iors, in charge of Swingout will meet
at 5 p.m. today in Room 306, the
Union: Marjory Spaulding, Russell
Rundquist, Bob Merrill, Foster Camp-
bell, Sue Thomas, Margaret Hiscock,
John A. Cawley, William R. Reed,
John B. Wood, Frank A. Denison,
Grace I. Bartling, Eleanor J. John-
son, Leonard F. Klausmeyer, Erle A.
Kightlinger, Robert L. Morris, Gar-
rett C. Van de Riet and Keith C.'
Lance.
Farley Names
Wife Of Abbott
As Postmnaster
Mrs. Horatio J. Abbott, wife of the
late Democratic national committee-
man from Michigan, will become Ann
Arbor's new postmaster, and will take
office May 31.
Postmaster General James A. Far-
ley, in Grand Rapids for the State
Democratic convention, wired Mrs.
Abbott yesterday of her appointment.

She will be the first woman in the
history of Ann Arbor to hold this po-
sition.
"I am pleased to receive the ap-
pointment," Mrs. Abbott said yester-
day. "I fully realize the responibili-
ties any public office entails and shall
do my best to serve Ann Arbor in
the capacity of postmaster."
On his arrival in Grand Rapids
yesterday, Postmaster-General Far-
ley had announced that he had of-
fered Mrs., Abbott the position in a

Hershey, Fisher, Sullivan
Elected To Positions On
Men's Council
6 Vice-Presidents
Of Union Selected
Bittman, Ladd, Sullivan
Win Publications' Board
Positions In Election
Yesterday's annual all-campus elec-
ion named 18 men who will hold po-
itions on the Men's Council, the
Board in Control of Student Pub-
lications, the Board in Control of
Athletics and as vice-presidents of the
Union.
Voting was heaviest in the literary
ollege where Richard G. Hershey,
Thomas K. Fisher and Thomas C.
Sullivan won the three positions on
he Men's Council, polling 116,107,
and 93 votes respectively. Other po-
sitions on the Men's Council were won
by the following: Miller Sherwood of
the engineering college; George Sprau
of the architecture college; Frank
Pehsenfeld of the business adminis-
tration school; William Yost of the
forestry school and John C. Krell of
the music school.
Three Elected To Board
Of the nine nominees for the Board
in Control of Student Publications
the following three were chosen: Ly-
man W. Bittman, Sanford M. Ladd,
and Thomas C. Sullivan polling 241,-
214 and 240 votes respectively. All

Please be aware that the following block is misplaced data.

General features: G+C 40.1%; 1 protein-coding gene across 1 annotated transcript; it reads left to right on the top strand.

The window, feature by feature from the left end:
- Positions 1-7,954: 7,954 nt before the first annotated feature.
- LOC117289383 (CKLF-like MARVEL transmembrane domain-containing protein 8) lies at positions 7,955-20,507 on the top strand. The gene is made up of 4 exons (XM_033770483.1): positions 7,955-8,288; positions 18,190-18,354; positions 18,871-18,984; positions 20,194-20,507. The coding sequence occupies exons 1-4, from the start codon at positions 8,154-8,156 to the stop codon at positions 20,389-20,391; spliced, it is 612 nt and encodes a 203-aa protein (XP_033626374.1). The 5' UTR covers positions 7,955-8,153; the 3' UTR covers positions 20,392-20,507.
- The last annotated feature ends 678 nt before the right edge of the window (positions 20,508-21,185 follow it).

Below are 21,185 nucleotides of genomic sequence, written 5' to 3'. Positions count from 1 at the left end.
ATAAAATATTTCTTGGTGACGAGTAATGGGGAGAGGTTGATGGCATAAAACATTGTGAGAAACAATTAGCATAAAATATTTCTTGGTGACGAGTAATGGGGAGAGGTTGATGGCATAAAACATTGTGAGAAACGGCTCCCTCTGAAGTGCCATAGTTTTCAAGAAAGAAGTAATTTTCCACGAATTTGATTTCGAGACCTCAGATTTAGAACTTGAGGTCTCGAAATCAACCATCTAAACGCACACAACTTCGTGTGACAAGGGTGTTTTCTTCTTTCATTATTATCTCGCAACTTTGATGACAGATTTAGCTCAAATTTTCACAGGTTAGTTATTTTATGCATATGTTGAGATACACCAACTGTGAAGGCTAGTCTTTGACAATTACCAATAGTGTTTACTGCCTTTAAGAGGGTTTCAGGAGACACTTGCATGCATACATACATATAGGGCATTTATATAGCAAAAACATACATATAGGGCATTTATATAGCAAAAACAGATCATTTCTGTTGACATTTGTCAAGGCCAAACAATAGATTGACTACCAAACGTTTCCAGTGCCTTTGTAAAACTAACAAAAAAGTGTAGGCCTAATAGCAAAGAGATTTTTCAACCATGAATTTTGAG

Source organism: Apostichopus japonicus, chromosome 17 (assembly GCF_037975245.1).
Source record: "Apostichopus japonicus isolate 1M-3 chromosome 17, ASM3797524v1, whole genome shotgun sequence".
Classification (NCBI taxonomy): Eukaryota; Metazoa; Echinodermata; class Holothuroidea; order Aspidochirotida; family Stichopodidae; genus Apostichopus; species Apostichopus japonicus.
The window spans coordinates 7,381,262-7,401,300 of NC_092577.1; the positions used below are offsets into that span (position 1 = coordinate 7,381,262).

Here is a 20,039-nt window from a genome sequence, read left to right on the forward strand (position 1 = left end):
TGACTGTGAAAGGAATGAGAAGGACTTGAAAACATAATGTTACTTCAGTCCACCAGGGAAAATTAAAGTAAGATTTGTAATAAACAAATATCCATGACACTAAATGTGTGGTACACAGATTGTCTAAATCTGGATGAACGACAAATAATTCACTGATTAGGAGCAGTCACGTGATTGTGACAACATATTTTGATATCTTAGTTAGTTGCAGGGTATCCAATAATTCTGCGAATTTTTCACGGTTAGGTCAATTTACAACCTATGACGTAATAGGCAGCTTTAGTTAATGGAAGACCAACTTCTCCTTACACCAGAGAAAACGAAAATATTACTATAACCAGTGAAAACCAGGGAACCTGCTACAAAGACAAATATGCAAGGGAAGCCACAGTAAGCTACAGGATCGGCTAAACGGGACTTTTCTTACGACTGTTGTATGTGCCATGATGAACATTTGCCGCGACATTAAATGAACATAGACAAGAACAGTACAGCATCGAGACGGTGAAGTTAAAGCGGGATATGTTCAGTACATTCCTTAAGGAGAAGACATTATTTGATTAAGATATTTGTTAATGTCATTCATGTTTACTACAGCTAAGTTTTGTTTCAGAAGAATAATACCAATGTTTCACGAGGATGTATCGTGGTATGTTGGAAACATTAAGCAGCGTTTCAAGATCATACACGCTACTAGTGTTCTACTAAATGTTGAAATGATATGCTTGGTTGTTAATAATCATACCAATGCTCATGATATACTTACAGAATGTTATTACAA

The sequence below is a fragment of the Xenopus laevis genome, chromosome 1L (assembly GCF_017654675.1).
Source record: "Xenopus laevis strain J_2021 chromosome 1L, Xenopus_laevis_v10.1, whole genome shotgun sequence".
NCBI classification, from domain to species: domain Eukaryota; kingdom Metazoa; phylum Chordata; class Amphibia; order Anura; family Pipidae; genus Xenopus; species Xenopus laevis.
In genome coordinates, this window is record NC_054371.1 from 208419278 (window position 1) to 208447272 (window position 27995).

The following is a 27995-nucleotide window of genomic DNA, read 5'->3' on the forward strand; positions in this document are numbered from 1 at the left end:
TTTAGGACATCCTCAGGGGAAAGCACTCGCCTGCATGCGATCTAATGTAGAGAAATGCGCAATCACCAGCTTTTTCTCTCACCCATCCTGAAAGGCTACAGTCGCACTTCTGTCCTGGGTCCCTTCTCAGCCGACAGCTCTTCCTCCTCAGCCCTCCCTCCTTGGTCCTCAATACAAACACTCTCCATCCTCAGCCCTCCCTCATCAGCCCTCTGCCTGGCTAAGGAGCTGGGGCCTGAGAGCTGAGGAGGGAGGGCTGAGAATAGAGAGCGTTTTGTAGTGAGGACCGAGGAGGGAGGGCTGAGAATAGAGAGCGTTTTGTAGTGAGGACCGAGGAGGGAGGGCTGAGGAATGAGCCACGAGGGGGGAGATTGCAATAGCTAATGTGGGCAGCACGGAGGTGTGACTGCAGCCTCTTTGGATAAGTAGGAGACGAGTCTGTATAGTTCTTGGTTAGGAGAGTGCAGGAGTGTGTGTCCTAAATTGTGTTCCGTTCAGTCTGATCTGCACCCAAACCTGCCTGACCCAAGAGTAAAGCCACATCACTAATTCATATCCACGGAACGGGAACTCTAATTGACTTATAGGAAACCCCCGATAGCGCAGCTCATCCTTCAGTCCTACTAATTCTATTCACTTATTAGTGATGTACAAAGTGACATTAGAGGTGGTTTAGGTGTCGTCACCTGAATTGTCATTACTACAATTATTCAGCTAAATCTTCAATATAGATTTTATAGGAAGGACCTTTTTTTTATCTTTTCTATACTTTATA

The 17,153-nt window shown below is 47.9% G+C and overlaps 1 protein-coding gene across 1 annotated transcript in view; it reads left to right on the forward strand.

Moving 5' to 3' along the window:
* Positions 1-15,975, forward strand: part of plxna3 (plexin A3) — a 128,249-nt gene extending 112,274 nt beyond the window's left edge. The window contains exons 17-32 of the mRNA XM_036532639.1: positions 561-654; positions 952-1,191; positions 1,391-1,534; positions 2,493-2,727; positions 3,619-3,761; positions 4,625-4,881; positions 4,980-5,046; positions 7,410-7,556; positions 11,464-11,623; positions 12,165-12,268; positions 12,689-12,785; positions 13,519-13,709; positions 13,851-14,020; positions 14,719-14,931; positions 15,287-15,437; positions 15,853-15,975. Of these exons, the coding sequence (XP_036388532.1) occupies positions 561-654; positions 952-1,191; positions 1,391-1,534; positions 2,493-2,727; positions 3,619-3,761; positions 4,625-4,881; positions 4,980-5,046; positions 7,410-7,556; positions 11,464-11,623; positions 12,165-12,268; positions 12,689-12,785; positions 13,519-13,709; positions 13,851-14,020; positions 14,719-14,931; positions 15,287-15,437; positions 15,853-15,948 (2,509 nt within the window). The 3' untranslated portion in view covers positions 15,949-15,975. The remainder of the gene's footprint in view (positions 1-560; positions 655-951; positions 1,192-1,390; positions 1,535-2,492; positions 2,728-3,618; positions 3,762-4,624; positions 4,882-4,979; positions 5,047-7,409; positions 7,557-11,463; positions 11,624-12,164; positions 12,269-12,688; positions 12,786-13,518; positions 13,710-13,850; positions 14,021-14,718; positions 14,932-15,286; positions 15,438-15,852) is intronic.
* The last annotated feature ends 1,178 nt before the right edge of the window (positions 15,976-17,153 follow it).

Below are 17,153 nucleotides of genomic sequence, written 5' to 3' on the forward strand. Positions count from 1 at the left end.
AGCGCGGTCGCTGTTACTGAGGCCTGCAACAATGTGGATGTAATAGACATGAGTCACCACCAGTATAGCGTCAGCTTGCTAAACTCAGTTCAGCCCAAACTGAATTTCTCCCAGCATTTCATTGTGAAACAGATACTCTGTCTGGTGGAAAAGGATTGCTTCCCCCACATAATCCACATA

three men have held positions on Stu-
dent publications. Bittman was on
The Daily business staff, Sullivan was
on the Gargoyle business staff and
Ladd was on the 'Ensan business
staff.
The nominee elected for a position
on the Board in Control of Athletics
was John Townsend who defeated
Stevens T. Mason 366 votes to 161.
Six vice-presidents of the Union
were elected from the various schools
and colleges on campus. Voting was
light in all of these elections, the lit-
erary college casting the most, 113,
in electing Richard G. Hershey over
Julian Orr.
Other Vice-Presidents Named
Others elected tp vice-presidents
were: Robert G. Dailey of the en-
gineering college; Peter Crabtree of
the Medical School, Raymond E.
Sommers of the dental school; Lewis
Kearns of the Law School; and Nor-
man F. Smith, '37 F&C defeated
Wencel Neumann, '37 BAd. 65 votes
to 27 in the combined election for
the business administration school,
the forestry school, education school,
music school and the pharmacy col-
lege.
The president of the Men's Council
will be elected at the first meeting of
the new Council which will be held at
7:30 p.m. in the Union today. In addi-
tion to the elected members there are
ex-officio members on the Council
who are chosen in virtue of their po-
sition on campus. These include Jo-
seph Mattes, '38, president of Sphinx,
George Cosper, '37, president of the
Interfraternity Council, Herbert C.
Wolf, '37, president of the Union, Wil-
ham Struve, '37, recording secretary
of the Union, a representative of The
Daily totbe elected by the Board of
Editors today, and the president of
Triangles to be elected soon.
Arts Society Holds
Contest Tomorrow
Amateur bards and aspiring Virgils
will compete tomorrow in the 6th
Annual Poetry Reading Contest of the

Interpretive Arts Society.
The contest, which is being held
instead of the usual weekly program
of the Interpretive Arts Society, is
scheduled for 4 p.m. today in Room
205, Mason Hall. A cordial invitation
is extended to the public by Prof.
R. D. T. Hollister, director of the So-
ciety.
Each speaker will be allowed 12
minutes in which to present and dis-
cuss his poetical selections. First and
second prizes will be anthologies of
poetry.

18 Men

!

Barnes Announces New
Gargoyle Business StaffI
Gargoyle business staff appoint-
ments were announced yesterday by
C. Grant Barnes, '36, newly-appointed
business manager of the Gargoyle.
Marion Paterson, '37, was selected
as women's advertising manager;

Dr. Karl Litzenberg of the Eng-
lish department. who has made an
honorary member of Sphinx with
Richard Fuller of the sociology de-
partment, gave the principle address.
Sanford Ladd and Richard G. Her-
shey are the men, respectively, whom
Mattes and Luby succeed.
I Former Students Of Ev III